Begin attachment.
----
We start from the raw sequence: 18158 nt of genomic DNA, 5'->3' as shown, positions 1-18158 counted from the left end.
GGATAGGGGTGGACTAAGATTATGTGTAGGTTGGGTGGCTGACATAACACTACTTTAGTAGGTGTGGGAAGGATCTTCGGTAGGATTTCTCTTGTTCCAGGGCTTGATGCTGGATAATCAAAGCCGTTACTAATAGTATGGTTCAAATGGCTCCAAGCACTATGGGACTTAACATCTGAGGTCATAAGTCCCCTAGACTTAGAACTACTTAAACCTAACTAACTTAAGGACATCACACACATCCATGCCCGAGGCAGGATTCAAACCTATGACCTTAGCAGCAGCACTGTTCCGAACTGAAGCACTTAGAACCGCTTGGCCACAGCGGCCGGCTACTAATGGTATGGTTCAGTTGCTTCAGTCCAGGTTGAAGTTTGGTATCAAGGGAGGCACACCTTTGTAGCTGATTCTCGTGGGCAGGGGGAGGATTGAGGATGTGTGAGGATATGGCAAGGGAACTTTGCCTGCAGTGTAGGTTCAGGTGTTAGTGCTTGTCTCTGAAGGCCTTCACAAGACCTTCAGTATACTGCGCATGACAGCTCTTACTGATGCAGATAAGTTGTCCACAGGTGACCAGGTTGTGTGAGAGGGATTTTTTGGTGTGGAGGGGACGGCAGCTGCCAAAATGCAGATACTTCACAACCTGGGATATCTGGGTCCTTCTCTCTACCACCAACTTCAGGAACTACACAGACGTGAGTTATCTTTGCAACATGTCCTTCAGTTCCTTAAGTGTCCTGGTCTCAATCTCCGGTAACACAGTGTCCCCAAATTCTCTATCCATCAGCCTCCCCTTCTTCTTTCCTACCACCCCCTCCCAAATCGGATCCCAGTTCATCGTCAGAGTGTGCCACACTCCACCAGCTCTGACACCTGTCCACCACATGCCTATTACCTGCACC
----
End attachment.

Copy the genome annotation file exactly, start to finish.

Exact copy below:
We start from the raw sequence: 18158 nt of genomic DNA, 5'->3' as shown, positions 1-18158 counted from the left end.
GGATAGGGGTGGACTAAGATTATGTGTAGGTTGGGTGGCTGACATAACACTACTTTAGTAGGTGTGGGAAGGATCTTCGGTAGGATTTCTCTTGTTCCAGGGCTTGATGCTGGATAATCAAAGCCGTTACTAATAGTATGGTTCAAATGGCTCCAAGCACTATGGGACTTAACATCTGAGGTCATAAGTCCCCTAGACTTAGAACTACTTAAACCTAACTAACTTAAGGACATCACACACATCCATGCCCGAGGCAGGATTCAAACCTATGACCTTAGCAGCAGCACTGTTCCGAACTGAAGCACTTAGAACCGCTTGGCCACAGCGGCCGGCTACTAATGGTATGGTTCAGTTGCTTCAGTCCAGGTTGAAGTTTGGTATCAAGGGAGGCACACCTTTGTAGCTGATTCTCGTGGGCAGGGGGAGGATTGAGGATGTGTGAGGATATGGCAAGGGAACTTTGCCTGCAGTGTAGGTTCAGGTGTTAGTGCTTGTCTCTGAAGGCCTTCACAAGACCTTCAGTATACTGCGCATGACAGCTCTTACTGATGCAGATAAGTTGTCCACAGGTGACCAGGTTGTGTGAGAGGGATTTTTTGGTGTGGAGGGGACGGCAGCTGCCAAAATGCAGATACTTCACAACCTGGGATATCTGGGTCCTTCTCTCTACCACCAACTTCAGGAACTACACAGACGTGAGTTATCTTTGCAACATGTCCTTCAGTTCCTTAAGTGTCCTGGTCTCAATCTCCGGTAACACAGTGTCCCCAAATTCTCTATCCATCAGCCTCCCCTTCTTCTTTCCTACCACCCCCTCCCAAATCGGATCCCAGTTCATCGTCAGAGTGTGCCACACTCCACCAGCTCTGACACCTGTCCACCACATGCCTATTACCTGCACC